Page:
Restraining Order Mediation in Torrance
Some judges at the Torrance Courthouse prefer that cases go to mediation prior to being heard by the judge. The Torrance Courthouse employs qualified mediators who are usually mental health professionals or licensed attorneys who volunteer their time to the court. If there are minor children involved in a domestic violence restraining order case, and the petitioner is requesting that the judge decide anything that relates to custody or visitation, the case must be mediated.
The mediator will meet with the parties separately and explain the process to them. The mediator will then try to draft a settlement agreement that both parties would accept instead of having the judge hear the case. Mediation agreements almost always include clauses prohibiting the parties of contacting each other, and requiring the parties to stay a certain distance away from each other. Mediation agreements can also include additional clauses such as prohibiting the parties from talking about each other in public, requiring the return of certain personal property such as clothes or vehicles, and in rare cases the payment of money such as attorney’s fees to one of the parties. It is important to note that mediation agreements are not restraining orders, and if the agreement is violated, the parties need to go back to court instead of calling the police.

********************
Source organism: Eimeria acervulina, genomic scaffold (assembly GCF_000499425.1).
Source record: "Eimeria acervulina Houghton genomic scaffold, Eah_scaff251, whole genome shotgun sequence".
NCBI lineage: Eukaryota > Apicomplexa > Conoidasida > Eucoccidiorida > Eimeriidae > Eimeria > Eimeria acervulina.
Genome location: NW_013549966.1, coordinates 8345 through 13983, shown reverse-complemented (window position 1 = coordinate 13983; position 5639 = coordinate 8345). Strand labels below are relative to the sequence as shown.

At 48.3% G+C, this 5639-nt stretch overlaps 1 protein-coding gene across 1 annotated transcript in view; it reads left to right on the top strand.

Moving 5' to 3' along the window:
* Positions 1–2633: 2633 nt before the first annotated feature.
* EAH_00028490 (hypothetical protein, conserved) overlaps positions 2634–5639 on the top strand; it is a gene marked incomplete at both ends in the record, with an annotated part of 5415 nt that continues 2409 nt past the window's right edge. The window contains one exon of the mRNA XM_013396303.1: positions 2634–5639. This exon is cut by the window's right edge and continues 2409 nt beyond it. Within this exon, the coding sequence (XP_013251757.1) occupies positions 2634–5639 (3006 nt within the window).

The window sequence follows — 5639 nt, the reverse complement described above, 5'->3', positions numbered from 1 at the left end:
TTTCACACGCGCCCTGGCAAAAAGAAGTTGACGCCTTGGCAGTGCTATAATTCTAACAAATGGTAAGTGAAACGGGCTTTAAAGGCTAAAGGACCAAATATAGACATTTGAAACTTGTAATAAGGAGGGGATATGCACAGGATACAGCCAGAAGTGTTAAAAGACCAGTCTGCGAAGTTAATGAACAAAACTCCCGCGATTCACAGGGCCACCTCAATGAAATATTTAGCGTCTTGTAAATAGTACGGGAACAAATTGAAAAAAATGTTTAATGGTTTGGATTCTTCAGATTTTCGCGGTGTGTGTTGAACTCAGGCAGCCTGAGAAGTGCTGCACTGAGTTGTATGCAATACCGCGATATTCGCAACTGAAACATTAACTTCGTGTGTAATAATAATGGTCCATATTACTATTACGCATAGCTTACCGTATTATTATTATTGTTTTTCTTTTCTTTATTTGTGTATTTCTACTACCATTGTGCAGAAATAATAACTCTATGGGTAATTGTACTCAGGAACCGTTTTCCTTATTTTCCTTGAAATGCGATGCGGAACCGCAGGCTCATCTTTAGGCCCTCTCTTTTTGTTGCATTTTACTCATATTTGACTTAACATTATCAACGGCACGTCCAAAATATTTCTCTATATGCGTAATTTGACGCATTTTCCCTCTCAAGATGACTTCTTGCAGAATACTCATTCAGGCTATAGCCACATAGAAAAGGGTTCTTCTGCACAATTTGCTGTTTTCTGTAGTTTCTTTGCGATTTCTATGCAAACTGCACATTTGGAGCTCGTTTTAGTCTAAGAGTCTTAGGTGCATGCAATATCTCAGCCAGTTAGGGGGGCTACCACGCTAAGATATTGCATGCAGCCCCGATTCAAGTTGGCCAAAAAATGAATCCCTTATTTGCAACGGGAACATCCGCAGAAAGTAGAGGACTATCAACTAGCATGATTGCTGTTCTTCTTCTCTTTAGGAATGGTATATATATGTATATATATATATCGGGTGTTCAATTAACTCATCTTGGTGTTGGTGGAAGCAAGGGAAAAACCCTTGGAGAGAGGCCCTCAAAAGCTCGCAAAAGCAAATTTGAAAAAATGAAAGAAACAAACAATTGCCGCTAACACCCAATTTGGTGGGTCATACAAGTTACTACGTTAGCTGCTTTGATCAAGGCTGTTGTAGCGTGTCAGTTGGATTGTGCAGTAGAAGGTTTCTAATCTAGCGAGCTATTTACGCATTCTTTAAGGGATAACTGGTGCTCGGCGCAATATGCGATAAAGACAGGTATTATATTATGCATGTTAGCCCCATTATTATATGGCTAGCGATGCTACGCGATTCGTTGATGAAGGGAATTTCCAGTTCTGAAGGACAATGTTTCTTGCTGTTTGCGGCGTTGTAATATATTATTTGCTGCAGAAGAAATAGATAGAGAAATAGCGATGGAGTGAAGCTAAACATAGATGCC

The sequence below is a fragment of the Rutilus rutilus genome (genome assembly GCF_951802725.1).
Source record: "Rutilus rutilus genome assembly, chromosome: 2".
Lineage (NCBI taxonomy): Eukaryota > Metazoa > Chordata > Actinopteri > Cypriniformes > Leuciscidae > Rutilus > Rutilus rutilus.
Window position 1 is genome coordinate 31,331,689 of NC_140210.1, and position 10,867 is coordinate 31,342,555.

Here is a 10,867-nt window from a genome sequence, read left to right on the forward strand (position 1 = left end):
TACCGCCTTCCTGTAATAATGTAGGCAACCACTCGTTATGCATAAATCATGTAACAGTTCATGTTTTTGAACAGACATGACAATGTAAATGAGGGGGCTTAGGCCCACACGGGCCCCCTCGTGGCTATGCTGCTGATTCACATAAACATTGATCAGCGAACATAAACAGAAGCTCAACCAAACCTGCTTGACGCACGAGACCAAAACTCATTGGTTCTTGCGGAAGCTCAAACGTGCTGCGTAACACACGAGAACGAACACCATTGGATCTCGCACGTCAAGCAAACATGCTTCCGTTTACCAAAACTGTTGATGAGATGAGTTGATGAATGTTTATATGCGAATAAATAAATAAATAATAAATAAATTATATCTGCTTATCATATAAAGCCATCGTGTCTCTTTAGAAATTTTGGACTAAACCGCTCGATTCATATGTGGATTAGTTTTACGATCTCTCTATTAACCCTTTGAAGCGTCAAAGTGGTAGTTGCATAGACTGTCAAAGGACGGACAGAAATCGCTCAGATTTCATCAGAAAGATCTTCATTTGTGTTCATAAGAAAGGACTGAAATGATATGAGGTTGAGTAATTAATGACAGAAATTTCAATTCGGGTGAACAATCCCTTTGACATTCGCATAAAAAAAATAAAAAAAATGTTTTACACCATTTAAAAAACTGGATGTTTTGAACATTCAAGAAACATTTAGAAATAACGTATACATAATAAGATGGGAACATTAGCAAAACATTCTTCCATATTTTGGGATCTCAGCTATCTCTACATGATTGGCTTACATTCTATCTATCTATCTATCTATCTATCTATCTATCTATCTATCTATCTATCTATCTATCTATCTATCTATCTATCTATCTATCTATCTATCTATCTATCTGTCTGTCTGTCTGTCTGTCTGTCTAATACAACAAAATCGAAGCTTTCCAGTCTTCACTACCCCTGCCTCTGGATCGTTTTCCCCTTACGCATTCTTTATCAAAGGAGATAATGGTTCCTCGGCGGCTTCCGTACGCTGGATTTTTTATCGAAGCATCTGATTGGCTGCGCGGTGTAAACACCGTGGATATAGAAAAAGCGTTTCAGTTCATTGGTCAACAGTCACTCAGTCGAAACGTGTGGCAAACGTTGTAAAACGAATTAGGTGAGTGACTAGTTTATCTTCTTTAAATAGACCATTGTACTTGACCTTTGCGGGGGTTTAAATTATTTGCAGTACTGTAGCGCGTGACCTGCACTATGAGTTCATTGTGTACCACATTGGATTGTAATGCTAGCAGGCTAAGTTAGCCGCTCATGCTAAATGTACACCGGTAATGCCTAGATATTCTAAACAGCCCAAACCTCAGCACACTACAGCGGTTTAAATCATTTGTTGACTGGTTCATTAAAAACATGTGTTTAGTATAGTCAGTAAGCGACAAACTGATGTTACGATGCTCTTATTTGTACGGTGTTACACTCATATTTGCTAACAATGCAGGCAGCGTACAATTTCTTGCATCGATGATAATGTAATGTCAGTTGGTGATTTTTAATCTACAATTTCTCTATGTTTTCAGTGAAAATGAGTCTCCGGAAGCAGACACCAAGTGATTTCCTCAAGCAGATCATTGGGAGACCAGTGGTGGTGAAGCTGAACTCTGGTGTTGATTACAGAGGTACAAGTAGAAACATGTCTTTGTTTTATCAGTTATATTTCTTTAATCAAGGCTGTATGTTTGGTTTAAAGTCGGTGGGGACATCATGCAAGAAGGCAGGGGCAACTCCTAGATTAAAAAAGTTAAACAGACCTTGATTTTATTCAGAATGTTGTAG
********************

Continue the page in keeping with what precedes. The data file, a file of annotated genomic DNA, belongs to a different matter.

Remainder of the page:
If the parties do not settle at mediation, the judge will hear the case. The parties must be ready to proceed. This means that all witnesses and evidence must be ready to be presented to the judge. The judge will review the evidence, such as photographs, audio and video recordings, witness statements, etc. and hear the parties’ and witnesses testimony. Then the judge will decide whether or not a restraining order should be issues against the respondent. If either party is represented by an attorney they can make a request for attorney’s fees after the judge announces his/her decision. Some judges decide attorneys’ fees requests on the spot, and others prefer to set a separate hearing on attorneys’ fees.
If either party disagrees with the decision, they have the ability to appeal. Appeals usually take about one year to decide, and only evidence presented at the hearing can be used as a basis for an appeal – no new evidence can be presented.